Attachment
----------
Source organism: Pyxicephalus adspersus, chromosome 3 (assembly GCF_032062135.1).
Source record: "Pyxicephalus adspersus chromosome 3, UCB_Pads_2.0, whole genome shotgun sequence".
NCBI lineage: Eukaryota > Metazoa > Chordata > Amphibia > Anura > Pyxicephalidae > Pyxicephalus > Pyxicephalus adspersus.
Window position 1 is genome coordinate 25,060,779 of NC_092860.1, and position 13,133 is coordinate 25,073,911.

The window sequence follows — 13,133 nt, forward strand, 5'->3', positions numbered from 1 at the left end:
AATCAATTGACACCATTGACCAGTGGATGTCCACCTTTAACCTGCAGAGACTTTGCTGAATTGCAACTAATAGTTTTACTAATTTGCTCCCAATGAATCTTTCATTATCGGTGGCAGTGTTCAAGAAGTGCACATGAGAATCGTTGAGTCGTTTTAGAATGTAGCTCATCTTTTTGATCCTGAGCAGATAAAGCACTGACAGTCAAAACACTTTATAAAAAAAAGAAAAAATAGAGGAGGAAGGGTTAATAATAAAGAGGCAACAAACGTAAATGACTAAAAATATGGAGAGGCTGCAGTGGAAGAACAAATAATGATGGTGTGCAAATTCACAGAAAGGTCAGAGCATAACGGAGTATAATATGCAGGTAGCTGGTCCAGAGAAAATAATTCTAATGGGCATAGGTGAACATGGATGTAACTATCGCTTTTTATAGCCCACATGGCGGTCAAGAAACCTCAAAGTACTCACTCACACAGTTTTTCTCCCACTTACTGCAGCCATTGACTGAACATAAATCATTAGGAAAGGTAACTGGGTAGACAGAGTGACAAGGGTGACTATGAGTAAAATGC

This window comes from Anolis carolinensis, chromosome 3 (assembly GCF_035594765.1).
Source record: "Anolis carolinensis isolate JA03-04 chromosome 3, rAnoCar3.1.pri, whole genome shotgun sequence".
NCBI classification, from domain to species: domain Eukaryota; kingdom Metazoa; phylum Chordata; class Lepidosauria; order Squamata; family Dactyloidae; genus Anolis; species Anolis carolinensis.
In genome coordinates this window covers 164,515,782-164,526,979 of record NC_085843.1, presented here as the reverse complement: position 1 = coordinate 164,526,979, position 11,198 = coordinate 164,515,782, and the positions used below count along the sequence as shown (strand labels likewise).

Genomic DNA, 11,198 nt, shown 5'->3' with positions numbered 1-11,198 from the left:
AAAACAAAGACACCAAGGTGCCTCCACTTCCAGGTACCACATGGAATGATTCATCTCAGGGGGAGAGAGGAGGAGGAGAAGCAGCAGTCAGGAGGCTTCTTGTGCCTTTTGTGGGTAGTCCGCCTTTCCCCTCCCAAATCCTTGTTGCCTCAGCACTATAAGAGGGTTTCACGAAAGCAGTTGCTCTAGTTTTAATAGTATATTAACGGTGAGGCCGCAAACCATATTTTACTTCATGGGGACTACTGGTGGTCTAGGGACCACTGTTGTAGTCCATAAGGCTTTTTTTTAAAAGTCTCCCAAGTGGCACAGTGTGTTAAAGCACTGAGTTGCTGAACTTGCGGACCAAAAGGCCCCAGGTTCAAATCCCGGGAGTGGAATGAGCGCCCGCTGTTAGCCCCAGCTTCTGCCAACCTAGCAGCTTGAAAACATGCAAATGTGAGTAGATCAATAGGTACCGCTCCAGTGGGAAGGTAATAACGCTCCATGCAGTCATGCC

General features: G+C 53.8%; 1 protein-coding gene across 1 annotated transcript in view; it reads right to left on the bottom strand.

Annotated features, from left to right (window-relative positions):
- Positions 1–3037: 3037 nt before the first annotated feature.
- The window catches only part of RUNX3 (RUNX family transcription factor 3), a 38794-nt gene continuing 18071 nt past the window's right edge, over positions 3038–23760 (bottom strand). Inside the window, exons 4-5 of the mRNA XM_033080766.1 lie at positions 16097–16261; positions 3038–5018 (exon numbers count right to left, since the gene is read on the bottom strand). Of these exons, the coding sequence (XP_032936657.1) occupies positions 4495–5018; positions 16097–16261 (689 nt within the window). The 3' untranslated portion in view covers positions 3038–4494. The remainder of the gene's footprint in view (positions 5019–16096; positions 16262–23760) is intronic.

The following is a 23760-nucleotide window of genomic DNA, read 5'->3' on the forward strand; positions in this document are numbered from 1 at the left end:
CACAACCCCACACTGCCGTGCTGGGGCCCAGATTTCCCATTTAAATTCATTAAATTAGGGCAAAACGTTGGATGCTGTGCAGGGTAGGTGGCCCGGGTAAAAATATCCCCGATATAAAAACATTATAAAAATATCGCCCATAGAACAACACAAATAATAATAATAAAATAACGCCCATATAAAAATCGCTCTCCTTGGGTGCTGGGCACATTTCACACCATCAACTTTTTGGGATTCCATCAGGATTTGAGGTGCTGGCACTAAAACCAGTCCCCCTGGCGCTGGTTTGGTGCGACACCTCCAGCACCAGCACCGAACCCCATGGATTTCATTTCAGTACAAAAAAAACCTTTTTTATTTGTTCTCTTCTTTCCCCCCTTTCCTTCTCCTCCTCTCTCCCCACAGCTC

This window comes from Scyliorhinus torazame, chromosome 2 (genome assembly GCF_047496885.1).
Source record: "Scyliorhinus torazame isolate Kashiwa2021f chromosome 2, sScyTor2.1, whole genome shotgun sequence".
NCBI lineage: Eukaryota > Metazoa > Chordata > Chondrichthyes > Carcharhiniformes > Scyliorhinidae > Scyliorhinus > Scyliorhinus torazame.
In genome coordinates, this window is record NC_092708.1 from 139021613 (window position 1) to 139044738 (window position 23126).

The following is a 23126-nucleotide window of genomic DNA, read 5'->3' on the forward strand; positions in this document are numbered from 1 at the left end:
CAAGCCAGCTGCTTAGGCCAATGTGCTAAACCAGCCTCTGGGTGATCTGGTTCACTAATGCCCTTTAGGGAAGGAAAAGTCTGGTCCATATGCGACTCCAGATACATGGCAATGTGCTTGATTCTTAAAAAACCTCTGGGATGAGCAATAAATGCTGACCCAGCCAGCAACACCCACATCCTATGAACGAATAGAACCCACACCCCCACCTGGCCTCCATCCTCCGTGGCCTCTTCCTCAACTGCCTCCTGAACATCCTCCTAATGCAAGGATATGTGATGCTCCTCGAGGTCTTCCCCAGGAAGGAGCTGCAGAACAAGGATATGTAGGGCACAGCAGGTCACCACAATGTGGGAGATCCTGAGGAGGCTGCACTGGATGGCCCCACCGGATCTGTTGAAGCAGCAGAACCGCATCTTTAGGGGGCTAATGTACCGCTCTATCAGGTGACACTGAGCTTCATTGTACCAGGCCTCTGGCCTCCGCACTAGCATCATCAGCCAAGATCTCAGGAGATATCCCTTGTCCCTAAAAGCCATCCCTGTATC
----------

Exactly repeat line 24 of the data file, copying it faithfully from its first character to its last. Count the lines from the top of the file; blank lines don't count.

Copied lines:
CAAGCCAGCTGCTTAGGCCAATGTGCTAAACCAGCCTCTGGGTGATCTGGTTCACTAATGCCCTTTAGGGAAGGAAAAGTCTGGTCCATATGCGACTCCAGATACATGGCAATGTGCTTGATTCTTAAAAAACCTCTGGGATGAGCAATAAATGCTGACCCAGCCAGCAACACCCACATCCTATGAACGAATAGAACCCACACCCCCACCTGGCCTCCATCCTCCGTGGCCTCTTCCTCAACTGCCTCCTGAACATCCTCCTAATGCAAGGATATGTGATGCTCCTCGAGGTCTTCCCCAGGAAGGAGCTGCAGAACAAGGATATGTAGGGCACAGCAGGTCACCACAATGTGGGAGATCCTGAGGAGGCTGCACTGGATGGCCCCACCGGATCTGTTGAAGCAGCAGAACCGCATCTTTAGGGGGCTAATGTACCGCTCTATCAGGTGACACTGAGCTTCATTGTACCAGGCCTCTGGCCTCCGCACTAGCATCATCAGCCAAGATCTCAGGAGATATCCCTTGTCCCTAAAAGCCATCCCTGTATC